Day 14: Modoc National Forest to Modoc National Forest - Four Legs on the Slow Road - CycleBlaze

September 9, 2014

Day 14: Modoc National Forest to Modoc National Forest

We wake up to the sounds of cows mooing in such a pained, dramatic way that it seems like they must all be receiving some kind of rectal examination at the same time. It's a strange backdrop to the rest of the world, which is still and beautiful, and cool but not cold with the sun shining down through cloudless skies. It's a great day to ride bikes in Northern California, and that's what we do.

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We have at last gotten to the point where we go to bed with tired leg muscles, but when we start riding the next day they only feel a bit sore. That helps us go strong up the morning's hills, where quail run away into the bushes when we pass, and the most exciting thing that happens is when we pass through an agricultural inspection station without giving up the tomato we bought in Oregon.

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When we turn off the highway to head south toward Lookout, we stop to refuel with honey-roasted peanuts and a Cherry Coke that still holds the cold of last night. My plan to break Kristen's healthy eating habits is working.

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After the turn we lose all of the traffic but gain one of the best back roads we've found so far. Tall pine trees crowd in around us and let us ride in the shadows. Something about the sun hitting the needles must activate their scent, because the air fills with the strongest smell of pine, complemented by a hint of smoke from the forest fires we haven't yet seen. With all of the cars and trucks far distant, all we hear is the whoosh of the wind, the rustle of squirrels in the brush, and the hum of our chains and tires.

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Farther on the road drops down and to the right shoots us out onto a ride that sits above a valley. It looks totally different from where we were five minutes before. There's minimal agriculture and few livestock that we can see, just waves of earth covered in yellow grass and sagebrush and junipers, bound to the east by a tall and lumpy line of mountains covered by a patchwork of yellow and dark green, all of it washed out by the haze that funnels up from the south. Above a cattle pen six vultures circle. Down in the hand of the valley old barns built of dark-colored wood with sheet metal roofs reflect silver in the harsh noontime sun.

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"Jus' about the only time anyone on a motorcycle or bicycle ends up here's 'cause they're lost," says an old man with a big white beard and a bigger stomach when we stop at the the post office in Lookout, population 84. "Only way to get anywhere from here's back the way ya came in."

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We eat lunch under the awning of the building, next to an old stop sign with loose bolts that clangs in the wind. That clanging is the start and the end of the action in Lookout on this Tuesday afternoon, and also I imagine on every other Tuesday afternoon.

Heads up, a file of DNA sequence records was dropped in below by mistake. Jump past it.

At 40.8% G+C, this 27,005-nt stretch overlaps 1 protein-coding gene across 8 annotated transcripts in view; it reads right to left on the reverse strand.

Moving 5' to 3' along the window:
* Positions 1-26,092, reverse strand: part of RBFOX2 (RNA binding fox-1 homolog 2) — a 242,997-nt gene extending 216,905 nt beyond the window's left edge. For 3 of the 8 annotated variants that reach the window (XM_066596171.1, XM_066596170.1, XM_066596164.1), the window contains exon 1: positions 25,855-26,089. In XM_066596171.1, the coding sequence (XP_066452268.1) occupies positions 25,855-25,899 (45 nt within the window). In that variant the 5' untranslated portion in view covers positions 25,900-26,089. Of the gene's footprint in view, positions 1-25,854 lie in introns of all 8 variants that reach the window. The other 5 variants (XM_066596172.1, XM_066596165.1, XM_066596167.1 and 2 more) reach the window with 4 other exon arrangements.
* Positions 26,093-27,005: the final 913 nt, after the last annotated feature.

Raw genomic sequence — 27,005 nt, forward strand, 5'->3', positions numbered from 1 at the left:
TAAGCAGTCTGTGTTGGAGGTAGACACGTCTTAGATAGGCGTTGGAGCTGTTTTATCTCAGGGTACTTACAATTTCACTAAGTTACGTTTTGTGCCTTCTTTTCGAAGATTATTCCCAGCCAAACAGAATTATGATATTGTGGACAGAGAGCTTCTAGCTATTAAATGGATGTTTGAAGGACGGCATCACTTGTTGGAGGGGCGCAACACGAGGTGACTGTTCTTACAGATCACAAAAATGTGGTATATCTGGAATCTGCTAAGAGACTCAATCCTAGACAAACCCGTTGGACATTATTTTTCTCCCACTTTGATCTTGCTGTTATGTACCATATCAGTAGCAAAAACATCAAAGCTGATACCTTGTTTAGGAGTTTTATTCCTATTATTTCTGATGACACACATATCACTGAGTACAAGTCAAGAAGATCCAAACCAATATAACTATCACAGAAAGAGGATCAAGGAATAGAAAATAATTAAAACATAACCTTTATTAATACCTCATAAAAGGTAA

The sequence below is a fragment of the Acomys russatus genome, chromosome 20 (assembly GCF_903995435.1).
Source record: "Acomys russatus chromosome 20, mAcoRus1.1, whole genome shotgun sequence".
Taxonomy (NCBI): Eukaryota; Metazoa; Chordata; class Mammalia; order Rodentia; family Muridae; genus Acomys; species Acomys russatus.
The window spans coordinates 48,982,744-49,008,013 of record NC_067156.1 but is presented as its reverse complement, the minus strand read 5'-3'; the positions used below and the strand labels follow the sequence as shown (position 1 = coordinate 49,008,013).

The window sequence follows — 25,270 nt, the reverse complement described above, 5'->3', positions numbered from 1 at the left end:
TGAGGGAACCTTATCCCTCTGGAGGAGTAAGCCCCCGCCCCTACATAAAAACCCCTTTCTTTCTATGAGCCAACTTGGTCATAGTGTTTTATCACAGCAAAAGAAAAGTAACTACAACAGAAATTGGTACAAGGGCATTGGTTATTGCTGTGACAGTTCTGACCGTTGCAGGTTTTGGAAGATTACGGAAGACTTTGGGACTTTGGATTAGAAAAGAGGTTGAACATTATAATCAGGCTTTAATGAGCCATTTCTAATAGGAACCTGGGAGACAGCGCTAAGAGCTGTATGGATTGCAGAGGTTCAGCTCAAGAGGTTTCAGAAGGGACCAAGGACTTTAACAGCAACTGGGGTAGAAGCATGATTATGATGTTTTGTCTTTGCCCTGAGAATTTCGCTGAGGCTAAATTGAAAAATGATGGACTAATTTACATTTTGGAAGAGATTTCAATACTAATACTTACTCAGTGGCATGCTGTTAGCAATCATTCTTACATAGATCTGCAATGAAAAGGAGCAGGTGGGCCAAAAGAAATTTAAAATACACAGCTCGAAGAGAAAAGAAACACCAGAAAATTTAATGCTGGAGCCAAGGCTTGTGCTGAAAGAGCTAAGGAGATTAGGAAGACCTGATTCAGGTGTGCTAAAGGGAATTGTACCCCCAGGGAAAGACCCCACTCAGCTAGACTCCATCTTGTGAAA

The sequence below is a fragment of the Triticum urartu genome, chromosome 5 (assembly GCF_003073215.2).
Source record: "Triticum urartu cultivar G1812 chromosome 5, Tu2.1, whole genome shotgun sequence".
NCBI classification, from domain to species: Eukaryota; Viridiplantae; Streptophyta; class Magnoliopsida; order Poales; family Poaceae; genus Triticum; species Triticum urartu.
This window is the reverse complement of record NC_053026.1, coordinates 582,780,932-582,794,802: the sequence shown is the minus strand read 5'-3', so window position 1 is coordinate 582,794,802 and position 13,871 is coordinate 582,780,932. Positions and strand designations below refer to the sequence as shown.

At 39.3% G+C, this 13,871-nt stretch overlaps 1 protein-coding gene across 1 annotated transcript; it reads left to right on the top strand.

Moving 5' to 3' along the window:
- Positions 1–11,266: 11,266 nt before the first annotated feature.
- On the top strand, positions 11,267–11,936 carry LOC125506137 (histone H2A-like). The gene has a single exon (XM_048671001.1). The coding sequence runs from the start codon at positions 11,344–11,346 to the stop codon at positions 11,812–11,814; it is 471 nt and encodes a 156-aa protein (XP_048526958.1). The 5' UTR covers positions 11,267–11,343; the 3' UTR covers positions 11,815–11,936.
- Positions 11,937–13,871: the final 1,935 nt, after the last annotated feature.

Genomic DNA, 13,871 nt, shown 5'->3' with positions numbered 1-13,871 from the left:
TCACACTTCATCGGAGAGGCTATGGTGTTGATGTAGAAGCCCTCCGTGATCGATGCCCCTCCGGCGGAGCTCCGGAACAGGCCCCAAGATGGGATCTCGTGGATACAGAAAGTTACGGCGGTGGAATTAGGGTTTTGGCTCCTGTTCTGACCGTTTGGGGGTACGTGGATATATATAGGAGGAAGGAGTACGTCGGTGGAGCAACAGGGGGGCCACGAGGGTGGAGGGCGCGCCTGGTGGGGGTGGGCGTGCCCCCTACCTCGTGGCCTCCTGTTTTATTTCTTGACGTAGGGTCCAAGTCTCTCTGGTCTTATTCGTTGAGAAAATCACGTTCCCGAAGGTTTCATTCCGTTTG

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From there we pound dead east across the unimaginatively named Big Valley. It is dry and it is hot and it is yellow. Antelope bound along irrigated fields, dust devils spool up on the tracts that aren't, and tumbleweeds lodge themselves within the fence line. Few vehicles pass, but most are farmers in dirty pickups who give a slow wave of the left hand and a little nod from beneath a wide-brimmed cowboy hat as they pass. In the peak of the sun's brightness and the afternoon's heat it has the feel and the sound of West Texas.

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After filling up on sandwiches, potato chips, cinnamon bread, apples, and ice cream among dozens of wall-mounted buck heads at the general store in Adin we head south once more. As we do, we find ourselves in what has become a familiar routine over the past few days: ride away from a small town, continue on to the end of valley in which that town sits, and then start cranking up into the mountains, where we'll find national forest land and a place to lay our heads for the night.

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The routine is familiar but it's never mundane or repetitive. On this night we bang against the wind for an hour before we start to head up. Once we do, we feel the cool of Willow Creek, which winds down a narrow notch in the hills at tight angles. Because agriculture and livestock fill the land near the creek bed, we face tough riding on a road that rises like a set of steps along the undulations of the hillside. With the smoke lessened by the afternoon wind, the sun casts its familiar orange spotlight over everything we see.

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Just past a sign marking 5,000 feet of elevation, and a full 15 miles after leaving Adin, we pull off into a Forest Service campground. Because fall is fast approaching, we get only half an hour before the woods fade to black. Inside the tent our stomachs rumble with hunger while we listen to Billy Bragg and Wilco cover Woody Guthrie's California Stars and look at elevation profiles for the days to come. We'll ride as high as 6,200 feet and then drop all the way down to 250 feet in just three days. As we sit among the crickets and the forest silence it's harder still for us to imagine that at this time next week we'll be among millions of people as we make our way along the edge of San Francisco Bay. But that's part of the magic of California. We're so happy we get to be a part of it.

Today's ride: 66 miles (106 km)
Total: 631 miles (1,015 km)

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